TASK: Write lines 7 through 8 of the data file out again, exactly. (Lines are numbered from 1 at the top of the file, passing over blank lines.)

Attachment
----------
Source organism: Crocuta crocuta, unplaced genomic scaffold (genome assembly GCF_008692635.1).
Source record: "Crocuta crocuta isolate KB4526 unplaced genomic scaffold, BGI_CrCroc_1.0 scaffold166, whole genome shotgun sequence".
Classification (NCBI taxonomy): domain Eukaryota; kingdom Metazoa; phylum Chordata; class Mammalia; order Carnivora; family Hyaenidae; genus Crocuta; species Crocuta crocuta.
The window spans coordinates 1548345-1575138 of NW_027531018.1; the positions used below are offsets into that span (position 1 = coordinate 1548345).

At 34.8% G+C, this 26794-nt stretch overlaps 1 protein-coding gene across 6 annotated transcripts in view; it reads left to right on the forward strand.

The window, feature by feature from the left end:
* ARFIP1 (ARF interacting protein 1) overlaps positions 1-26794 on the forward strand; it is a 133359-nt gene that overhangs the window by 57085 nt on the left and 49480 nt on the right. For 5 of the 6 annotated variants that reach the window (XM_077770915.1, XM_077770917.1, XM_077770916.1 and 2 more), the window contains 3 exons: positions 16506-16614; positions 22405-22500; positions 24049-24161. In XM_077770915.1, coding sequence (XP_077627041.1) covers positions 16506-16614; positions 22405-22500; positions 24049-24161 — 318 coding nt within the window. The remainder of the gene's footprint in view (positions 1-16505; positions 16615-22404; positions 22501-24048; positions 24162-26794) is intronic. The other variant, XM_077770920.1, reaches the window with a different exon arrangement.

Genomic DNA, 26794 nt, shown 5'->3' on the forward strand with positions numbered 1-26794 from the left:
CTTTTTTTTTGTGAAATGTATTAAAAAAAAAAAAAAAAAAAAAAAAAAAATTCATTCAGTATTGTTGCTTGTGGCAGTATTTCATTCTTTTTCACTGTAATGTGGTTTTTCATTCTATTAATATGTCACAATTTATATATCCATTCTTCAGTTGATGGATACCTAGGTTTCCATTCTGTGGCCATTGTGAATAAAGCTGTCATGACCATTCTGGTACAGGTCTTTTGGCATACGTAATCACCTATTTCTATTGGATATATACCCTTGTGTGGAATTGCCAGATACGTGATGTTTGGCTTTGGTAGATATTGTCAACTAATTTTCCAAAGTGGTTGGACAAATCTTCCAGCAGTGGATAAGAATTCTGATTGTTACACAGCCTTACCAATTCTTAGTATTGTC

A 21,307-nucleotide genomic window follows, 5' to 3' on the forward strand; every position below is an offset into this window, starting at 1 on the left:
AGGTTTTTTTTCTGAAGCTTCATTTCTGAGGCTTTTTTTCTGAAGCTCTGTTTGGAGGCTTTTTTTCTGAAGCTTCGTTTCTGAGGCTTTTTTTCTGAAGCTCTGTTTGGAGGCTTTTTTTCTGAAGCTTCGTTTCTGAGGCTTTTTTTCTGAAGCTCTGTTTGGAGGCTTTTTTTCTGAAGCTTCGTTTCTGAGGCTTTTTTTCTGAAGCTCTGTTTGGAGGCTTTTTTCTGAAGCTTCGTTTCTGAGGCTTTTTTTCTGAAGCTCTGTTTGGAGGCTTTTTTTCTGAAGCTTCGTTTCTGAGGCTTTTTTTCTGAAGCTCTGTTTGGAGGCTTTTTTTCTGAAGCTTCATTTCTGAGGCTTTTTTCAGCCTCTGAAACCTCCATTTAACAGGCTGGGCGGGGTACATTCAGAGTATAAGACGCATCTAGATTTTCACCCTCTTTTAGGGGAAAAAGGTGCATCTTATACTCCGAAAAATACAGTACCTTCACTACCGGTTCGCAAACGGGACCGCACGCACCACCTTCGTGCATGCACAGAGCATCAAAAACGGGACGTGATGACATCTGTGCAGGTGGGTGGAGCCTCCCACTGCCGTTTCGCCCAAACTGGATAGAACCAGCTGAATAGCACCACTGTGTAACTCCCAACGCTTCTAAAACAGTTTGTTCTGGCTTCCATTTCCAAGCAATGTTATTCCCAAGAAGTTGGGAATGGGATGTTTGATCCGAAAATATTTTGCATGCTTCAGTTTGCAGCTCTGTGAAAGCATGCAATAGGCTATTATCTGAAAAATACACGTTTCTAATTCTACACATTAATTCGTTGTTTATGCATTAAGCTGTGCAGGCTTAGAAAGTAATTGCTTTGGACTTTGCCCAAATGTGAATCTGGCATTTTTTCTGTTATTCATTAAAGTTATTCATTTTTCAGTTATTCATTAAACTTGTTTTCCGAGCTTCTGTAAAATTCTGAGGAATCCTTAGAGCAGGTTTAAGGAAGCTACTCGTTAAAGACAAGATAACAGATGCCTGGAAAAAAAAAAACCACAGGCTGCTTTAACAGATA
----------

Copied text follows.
* ARFIP1 (ARF interacting protein 1) overlaps positions 1-26794 on the forward strand; it is a 133359-nt gene that overhangs the window by 57085 nt on the left and 49480 nt on the right. For 5 of the 6 annotated variants that reach the window (XM_077770915.1, XM_077770917.1, XM_077770916.1 and 2 more), the window contains 3 exons: positions 16506-16614; positions 22405-22500; positions 24049-24161. In XM_077770915.1, coding sequence (XP_077627041.1) covers positions 16506-16614; positions 22405-22500; positions 24049-24161 — 318 coding nt within the window. The remainder of the gene's footprint in view (positions 1-16505; positions 16615-22404; positions 22501-24048; positions 24162-26794) is intronic. The other variant, XM_077770920.1, reaches the window with a different exon arrangement.

Genomic DNA, 26794 nt, shown 5'->3' on the forward strand with positions numbered 1-26794 from the left: